My First Outdoor Lead (33) - Petticoats and Promisesby A Jo by any Other Name Dec/2007
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The shout echoed in my ears from below.
“Jesus Christ Almighty! Woman, will ye jist get on wi it!!”
My pride was deflated once again by Gordon's brusque encouragement as I stood teetering on a small nub, finger nails embedded into featureless rock with what seemed thousands of yawning, vertigo inducing feet of freefall beneath my feet. I reached up and tried to place the gear for the fourth time but try as I might, I couldn't get it to sit right. The air turned blue and hurt pride turned to anger. It's your bloody fault I'm up here Gordon. 'Nice wee climb for starters,' you said. I should have known I was in trouble when we turned off down the Etive road.
So OK, in reality, I only had myself to blame. I could have said no. But how do you say no to an offer of climbing on hallowed ground and with a man who's said all his fifty-eight years that he would 'nivver, ivver, ivver climb onythin' complicated wi a woman They jist dinna hae it in 'em.'
Course it could have been a cruel experiment to prove himself right but I'd preferred to think the few single pitch climbs we had managed to get done together – grant you, through gritted teeth on his part - had shown him that not only could a woman climb without suffering from the vapours or getting her petticoats entangled in the belay device, but that she was also capable of pretty much everything a man was, 'Come time' of course..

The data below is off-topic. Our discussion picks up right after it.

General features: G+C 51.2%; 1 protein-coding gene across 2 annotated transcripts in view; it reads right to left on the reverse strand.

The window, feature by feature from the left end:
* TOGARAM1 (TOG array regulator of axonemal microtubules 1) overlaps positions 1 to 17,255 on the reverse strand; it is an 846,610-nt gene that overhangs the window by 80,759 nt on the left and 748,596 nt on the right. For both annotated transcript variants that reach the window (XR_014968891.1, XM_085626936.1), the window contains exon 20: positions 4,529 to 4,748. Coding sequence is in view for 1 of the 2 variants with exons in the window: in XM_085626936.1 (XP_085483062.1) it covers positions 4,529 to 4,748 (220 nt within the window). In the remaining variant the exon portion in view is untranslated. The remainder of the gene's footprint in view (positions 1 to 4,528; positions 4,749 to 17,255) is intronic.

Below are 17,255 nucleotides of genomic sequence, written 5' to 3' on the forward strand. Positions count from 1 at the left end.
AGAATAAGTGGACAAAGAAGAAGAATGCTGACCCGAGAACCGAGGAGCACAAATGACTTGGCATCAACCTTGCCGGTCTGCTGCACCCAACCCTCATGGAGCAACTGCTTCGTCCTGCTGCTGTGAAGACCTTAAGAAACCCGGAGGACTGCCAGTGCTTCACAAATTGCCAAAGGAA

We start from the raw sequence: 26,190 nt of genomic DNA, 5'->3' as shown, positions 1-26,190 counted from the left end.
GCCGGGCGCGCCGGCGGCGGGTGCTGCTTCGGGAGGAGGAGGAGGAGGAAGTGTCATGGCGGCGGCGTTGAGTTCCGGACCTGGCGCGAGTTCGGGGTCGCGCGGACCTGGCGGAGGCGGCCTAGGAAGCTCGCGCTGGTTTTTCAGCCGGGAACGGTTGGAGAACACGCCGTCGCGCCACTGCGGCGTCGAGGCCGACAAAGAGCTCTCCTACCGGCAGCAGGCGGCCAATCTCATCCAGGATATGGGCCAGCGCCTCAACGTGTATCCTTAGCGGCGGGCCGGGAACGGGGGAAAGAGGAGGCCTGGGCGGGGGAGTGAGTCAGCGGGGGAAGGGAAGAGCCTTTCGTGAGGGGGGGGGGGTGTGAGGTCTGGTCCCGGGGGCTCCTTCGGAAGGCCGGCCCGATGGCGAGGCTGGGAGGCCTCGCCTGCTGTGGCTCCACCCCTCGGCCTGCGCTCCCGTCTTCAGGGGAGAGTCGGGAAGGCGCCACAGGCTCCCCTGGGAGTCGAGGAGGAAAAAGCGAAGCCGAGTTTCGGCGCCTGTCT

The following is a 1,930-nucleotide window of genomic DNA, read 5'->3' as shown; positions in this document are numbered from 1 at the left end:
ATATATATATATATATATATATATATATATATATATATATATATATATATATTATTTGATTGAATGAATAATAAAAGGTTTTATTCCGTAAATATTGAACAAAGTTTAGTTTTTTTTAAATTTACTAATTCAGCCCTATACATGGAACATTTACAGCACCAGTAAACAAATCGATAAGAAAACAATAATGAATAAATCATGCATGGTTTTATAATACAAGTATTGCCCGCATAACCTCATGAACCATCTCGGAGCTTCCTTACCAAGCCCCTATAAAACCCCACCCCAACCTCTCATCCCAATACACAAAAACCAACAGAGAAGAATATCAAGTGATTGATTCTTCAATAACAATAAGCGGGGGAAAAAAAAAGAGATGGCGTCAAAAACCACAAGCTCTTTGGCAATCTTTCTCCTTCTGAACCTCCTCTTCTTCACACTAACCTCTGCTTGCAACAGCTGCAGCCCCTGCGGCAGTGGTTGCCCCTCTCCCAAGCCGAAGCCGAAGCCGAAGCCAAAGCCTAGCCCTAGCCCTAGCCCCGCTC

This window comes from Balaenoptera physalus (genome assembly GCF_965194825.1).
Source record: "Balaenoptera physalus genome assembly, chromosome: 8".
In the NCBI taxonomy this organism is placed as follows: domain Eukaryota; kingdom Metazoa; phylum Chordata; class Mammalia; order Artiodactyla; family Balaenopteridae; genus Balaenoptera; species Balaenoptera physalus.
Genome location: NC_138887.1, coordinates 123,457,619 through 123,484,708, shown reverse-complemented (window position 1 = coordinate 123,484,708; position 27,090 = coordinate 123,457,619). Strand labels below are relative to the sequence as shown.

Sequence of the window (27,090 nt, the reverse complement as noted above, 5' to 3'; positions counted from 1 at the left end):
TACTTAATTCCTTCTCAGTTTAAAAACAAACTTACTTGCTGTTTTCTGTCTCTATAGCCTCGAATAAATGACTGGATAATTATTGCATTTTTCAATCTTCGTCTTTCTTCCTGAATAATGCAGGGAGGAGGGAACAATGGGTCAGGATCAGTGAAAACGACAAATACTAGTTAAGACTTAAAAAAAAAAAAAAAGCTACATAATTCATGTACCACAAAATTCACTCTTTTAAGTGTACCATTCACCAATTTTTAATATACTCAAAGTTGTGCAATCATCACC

And so here I was, second pitch up on Spartan Slab, feeling slightly vapoury and pretty sure that several invisible petticoats are entangled somewhere in the system. I need to sort this out. I am not going to let Gordon down. I am not going to let myself down and I'm sure as hell not going to put up with constant pisstaking in the pub if I can't pull this off.
The gear sits in. You beauty! Now all I have to do is follow the flake. Flakes are good. Unless they come off. Oh God! What if I come off? What if..? "Jo. Shut yourself up.'
Minutes later I'm there at the top of the pitch and setting up for Gordon's arrival which, as usual, follows unerringly quickly. This time however there's no sideways glare, no dismissive grunt – just an acknowledging nod as I pass him a roly.
“Whit ye thinking girlie?” he says after a few minutes silence.
“Ah'm thinkin' this is an affa bonny spot Gordon, ah'd like tae mebbe come back someday,” says I.
I am sure there's a hint of a smile there as he leads off, treating the lip as if it were no harder than rolling out of the bed. I am inspired. Again. The rest of the climb goes without a hitch, my confidence bolstered by occasional caustic remarks yelled from above or below and I'm sure my glowing grin at reaching the top could have been seen from Glasgow itself.
Later that evening we're sat outside our tents fending off the midges with a bottle of Laphroaig. We don't speak a lot over and above idle banter. Never do. We differ in all our views from political to social. We come from completely different worlds. Gordon gets up to put a bedtime brew on and crouched over the wee stove he looks pensive.
“Y'all right there Gordon?”
“Aye..,” he says, “ I was jist thinkin."
“Weel, ah wis jist thinkin' that mebbe you'd like tae de somethin' on the Buachaille next time we're back”
Like he had to ask.....
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